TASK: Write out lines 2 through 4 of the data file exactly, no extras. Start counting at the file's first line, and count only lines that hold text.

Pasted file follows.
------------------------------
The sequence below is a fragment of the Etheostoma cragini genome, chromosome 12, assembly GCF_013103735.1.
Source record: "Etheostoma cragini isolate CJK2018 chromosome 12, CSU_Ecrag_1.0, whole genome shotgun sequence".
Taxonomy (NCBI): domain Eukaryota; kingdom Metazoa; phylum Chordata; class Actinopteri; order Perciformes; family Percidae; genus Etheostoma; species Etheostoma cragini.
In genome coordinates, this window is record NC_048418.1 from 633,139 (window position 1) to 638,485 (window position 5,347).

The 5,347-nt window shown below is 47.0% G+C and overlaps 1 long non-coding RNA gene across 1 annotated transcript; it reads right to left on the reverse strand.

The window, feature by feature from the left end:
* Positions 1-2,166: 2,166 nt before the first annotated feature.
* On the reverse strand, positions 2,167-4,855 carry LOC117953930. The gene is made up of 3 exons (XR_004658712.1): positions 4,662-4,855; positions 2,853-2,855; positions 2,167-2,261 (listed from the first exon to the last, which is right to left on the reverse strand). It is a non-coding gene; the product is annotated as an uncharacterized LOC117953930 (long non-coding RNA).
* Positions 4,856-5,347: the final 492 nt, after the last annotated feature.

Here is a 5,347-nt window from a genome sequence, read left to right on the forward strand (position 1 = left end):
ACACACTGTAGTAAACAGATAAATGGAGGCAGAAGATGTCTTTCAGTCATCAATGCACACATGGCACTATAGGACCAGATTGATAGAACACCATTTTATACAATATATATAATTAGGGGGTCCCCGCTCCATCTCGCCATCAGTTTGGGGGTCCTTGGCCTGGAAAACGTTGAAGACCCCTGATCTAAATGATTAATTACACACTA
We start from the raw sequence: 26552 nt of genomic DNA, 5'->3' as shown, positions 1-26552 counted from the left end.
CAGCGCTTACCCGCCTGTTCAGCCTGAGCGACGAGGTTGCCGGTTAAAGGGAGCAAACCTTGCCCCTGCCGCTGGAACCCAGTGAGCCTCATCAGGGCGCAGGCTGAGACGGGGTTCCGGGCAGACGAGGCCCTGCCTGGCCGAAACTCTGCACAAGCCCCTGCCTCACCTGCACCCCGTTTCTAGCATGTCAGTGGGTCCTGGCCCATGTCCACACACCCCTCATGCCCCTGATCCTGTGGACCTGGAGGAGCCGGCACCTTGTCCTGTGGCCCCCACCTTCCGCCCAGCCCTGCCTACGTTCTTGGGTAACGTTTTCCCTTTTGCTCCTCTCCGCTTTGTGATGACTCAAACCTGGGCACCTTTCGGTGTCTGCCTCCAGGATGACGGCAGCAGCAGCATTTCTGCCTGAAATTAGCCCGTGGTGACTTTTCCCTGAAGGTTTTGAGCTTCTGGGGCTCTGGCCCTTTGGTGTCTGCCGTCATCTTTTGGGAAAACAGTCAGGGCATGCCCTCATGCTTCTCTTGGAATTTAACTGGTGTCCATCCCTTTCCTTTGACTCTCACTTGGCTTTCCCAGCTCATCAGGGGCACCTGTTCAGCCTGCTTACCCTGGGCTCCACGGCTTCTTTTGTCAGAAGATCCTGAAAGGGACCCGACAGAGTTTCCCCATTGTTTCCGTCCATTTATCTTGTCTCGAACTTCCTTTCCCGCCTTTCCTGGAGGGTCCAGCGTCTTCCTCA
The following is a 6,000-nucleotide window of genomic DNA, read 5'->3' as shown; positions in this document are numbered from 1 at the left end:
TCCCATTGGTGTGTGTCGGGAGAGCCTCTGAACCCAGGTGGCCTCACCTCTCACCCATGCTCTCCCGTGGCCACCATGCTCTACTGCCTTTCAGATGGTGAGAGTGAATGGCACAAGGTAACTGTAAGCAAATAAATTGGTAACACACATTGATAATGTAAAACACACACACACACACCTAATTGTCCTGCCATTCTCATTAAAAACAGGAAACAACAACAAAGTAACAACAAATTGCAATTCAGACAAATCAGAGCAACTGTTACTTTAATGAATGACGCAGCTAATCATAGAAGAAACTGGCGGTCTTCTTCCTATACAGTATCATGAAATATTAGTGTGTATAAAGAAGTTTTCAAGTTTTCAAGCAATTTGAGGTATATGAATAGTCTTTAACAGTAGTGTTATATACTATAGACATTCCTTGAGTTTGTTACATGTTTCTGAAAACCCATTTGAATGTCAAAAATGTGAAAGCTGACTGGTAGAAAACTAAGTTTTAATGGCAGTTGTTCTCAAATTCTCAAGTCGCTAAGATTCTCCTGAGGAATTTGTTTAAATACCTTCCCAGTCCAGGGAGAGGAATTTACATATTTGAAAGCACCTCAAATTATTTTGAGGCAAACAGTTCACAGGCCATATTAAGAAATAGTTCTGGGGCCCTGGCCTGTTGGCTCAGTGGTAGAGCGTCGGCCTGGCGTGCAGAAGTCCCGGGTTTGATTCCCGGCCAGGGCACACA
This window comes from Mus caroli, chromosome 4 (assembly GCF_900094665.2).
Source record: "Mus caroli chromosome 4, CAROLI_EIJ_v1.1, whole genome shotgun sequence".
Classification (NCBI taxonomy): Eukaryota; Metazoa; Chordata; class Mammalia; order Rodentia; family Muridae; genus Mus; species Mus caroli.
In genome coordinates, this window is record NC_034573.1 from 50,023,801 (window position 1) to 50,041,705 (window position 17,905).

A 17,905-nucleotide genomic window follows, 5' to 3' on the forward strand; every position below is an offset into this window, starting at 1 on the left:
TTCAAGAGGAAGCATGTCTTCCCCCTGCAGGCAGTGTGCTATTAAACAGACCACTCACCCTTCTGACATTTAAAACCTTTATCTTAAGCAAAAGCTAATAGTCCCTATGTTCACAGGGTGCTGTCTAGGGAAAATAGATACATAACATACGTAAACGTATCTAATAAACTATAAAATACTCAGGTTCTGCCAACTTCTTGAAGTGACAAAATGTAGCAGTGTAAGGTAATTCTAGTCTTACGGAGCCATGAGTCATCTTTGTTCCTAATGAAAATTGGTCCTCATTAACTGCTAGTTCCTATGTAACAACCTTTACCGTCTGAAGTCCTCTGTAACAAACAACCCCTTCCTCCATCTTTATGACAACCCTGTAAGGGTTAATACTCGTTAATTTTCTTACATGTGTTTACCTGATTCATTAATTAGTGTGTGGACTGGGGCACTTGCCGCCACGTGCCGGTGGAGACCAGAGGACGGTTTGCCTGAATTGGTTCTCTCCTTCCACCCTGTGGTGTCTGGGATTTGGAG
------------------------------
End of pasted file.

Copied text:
Source record: "Etheostoma cragini isolate CJK2018 chromosome 12, CSU_Ecrag_1.0, whole genome shotgun sequence".
Taxonomy (NCBI): domain Eukaryota; kingdom Metazoa; phylum Chordata; class Actinopteri; order Perciformes; family Percidae; genus Etheostoma; species Etheostoma cragini.
In genome coordinates, this window is record NC_048418.1 from 633,139 (window position 1) to 638,485 (window position 5,347).